By Mary Kate McGrath - June 9, 2020
New data released from the U.S. Government revealed that 26,000 nursing home residents have died from COVID-19, and more than 60,000 have fallen ill, according to NPR. While just 11 percent of country’s cases have occurred in long-term care facilities, deaths related to the coronavirus in these facilities account for more than a third of the country’s pandemic fatalities, as per the New York Times.
Many factors contribute to these alarming statistics - COVID-19 hits older people with underlying conditions the hardest, but the conditions of senior care facilities, with shared resident rooms, communal dining spaces, and healthcare workers who are tasked with caring for multiple patients also makes it easier for the virus to spread. Moving forward, many senior care facilities are changing procedures, focusing on redesigning hospital spaces, improving conditions for staff, and boosting emergency communications.
Facilities reporting data include nursing homes, assisted living facilities, memory care facilities, retirement and senior care facilities, and statistics illustrate just how disproportionately COVID-19 is hitting the world of elder-care. On the state level, the data looks even more concerning - in 14 states, the number of senior care facility residents and workers who have died from coronavirus accounts for more than half of all deaths statewide. For example, long term care facilities in Massachusetts accounted for 60% of COVID-19 related deaths in the state, one of the highest rates in the country, as per WBUR.
Unfortunately, those numbers may be underreported, NPR explains, as according to the Centers for Medicare and Medicaid Services, known as CMS, only about 80% of nursing homes nationwide report data to the CDC, though the remaining 20% could be fined for failing to provide the government with statistics. CMS administrator Seema Verna noted that nursing homes with the lowest ratings before the pandemic have fared the worst, with significantly higher rates of infection among staff and residents.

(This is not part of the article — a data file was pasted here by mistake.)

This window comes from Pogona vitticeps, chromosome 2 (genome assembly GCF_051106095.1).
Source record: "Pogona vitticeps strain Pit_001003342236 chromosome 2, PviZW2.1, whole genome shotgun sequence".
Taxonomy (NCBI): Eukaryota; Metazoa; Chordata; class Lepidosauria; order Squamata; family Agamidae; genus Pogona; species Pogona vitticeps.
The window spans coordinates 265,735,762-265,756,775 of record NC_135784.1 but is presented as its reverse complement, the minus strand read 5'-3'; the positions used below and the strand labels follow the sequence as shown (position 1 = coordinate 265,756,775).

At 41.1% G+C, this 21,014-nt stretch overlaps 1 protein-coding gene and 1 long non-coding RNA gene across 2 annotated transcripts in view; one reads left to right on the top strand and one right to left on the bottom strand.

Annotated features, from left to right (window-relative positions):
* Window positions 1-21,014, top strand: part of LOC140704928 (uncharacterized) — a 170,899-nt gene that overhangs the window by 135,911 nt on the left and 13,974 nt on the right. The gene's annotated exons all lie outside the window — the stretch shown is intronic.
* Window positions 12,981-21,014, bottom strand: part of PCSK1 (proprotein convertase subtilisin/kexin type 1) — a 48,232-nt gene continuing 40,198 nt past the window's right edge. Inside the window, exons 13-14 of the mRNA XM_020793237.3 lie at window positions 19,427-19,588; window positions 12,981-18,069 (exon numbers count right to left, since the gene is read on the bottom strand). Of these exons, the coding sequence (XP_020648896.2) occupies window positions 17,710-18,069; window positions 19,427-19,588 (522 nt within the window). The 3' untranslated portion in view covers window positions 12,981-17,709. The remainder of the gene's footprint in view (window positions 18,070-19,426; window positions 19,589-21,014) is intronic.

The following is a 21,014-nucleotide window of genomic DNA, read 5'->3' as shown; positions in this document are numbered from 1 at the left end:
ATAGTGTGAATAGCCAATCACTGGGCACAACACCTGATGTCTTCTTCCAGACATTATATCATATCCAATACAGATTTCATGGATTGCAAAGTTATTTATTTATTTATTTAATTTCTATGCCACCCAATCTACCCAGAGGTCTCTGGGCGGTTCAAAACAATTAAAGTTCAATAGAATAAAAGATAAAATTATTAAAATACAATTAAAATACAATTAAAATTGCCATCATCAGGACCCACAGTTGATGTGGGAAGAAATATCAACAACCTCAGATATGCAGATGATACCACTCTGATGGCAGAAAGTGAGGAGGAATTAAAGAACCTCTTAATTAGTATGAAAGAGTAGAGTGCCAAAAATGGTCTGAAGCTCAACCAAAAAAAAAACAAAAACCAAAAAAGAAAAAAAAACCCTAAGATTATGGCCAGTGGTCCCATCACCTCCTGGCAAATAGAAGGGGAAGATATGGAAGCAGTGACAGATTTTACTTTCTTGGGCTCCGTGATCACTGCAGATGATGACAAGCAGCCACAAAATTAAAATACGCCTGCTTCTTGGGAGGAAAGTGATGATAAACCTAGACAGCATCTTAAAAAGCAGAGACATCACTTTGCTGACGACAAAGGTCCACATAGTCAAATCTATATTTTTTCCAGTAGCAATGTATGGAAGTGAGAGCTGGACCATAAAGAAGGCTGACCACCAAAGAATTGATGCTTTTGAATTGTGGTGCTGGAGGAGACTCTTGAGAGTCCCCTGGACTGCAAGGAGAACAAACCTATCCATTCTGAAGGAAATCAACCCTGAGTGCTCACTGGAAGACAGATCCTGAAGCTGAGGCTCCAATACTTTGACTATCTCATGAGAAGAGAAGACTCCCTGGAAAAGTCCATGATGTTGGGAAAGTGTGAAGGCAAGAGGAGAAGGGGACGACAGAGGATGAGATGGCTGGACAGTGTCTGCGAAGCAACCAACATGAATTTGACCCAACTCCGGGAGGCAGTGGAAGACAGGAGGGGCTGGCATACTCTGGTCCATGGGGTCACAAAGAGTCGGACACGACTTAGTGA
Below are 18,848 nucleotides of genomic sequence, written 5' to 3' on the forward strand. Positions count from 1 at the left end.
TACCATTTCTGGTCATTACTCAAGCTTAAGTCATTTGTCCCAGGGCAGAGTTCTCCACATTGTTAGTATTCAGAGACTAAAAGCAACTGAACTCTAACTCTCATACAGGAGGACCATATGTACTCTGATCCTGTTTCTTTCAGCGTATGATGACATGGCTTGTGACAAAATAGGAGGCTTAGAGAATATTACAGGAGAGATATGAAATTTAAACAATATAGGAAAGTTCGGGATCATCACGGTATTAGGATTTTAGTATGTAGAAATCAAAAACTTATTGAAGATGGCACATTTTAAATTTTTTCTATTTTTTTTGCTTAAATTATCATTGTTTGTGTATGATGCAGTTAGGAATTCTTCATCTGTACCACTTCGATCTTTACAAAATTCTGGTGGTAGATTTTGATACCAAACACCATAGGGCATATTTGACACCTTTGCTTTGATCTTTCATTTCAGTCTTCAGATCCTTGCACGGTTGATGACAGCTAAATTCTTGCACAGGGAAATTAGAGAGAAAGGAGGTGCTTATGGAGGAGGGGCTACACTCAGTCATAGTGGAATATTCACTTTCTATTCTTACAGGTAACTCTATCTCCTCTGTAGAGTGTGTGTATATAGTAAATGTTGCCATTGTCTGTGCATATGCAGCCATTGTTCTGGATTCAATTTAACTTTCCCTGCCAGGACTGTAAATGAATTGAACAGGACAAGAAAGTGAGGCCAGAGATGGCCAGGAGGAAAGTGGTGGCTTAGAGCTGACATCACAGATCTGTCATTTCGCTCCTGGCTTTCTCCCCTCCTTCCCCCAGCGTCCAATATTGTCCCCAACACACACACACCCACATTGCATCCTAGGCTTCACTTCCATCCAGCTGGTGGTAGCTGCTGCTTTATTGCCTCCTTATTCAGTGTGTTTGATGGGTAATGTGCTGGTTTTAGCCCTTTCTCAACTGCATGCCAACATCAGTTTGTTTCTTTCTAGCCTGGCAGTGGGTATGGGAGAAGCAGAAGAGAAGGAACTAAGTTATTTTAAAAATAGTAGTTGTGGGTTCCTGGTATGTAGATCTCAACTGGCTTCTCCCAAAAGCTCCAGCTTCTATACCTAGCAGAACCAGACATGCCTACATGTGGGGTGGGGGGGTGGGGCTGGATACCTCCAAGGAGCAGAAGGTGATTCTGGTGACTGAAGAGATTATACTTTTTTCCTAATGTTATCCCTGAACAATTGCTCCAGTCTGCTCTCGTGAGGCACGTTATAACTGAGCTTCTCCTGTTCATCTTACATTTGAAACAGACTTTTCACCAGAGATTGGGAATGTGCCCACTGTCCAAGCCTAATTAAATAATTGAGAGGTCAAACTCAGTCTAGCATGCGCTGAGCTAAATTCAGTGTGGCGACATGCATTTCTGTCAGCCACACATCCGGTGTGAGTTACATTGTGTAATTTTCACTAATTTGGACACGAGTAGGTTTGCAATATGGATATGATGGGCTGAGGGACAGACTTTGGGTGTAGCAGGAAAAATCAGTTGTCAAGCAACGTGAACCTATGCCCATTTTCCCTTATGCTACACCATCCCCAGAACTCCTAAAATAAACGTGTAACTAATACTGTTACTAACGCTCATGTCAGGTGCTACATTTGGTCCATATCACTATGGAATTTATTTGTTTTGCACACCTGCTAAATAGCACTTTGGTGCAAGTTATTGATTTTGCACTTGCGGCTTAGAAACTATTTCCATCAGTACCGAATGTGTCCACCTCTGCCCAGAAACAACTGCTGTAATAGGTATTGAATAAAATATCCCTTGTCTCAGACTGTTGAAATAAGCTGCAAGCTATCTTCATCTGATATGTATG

Given the devastating impact of COVID-19 on nursing homes and senior care facilities, healthcare providers are being called upon to change protocols and procedures. While there are many strategies hospital leaders can take to improve conditions for nursing home workers and residents, some immediates steps include conducting a safety audit, redesigning the physical format of these facilities, and improving communications for both residents or their families.
Nursing homes must comply with infectious disease inspections. In March, CMS ordered states to conduct nursing home inspections for proper infection control, but nationwide, only a little over half of those inspections have been conducted, according to NPR. For healthcare facility leaders, an inspection or audit offers an opportunity to reassess public health protocol and make sweeping improvements.
A mass notification system with a geo-polling feature can allow healthcare managers to reach out to workers in an assisted living facility and field their concerns and worries.The coronavirus pandemic has resulted in a PPE shortage among nurses and other healthcare workers, and many of these individuals are not able to physically distance from patients due to the hands-on nature of providing treatment and care for older individuals. Additionally, many are not able to take sick-time. Including these workers in safety discussions will be an essential part of improving public health protocol, and be sure to keep their concerns top of mind while crafting a new response plan.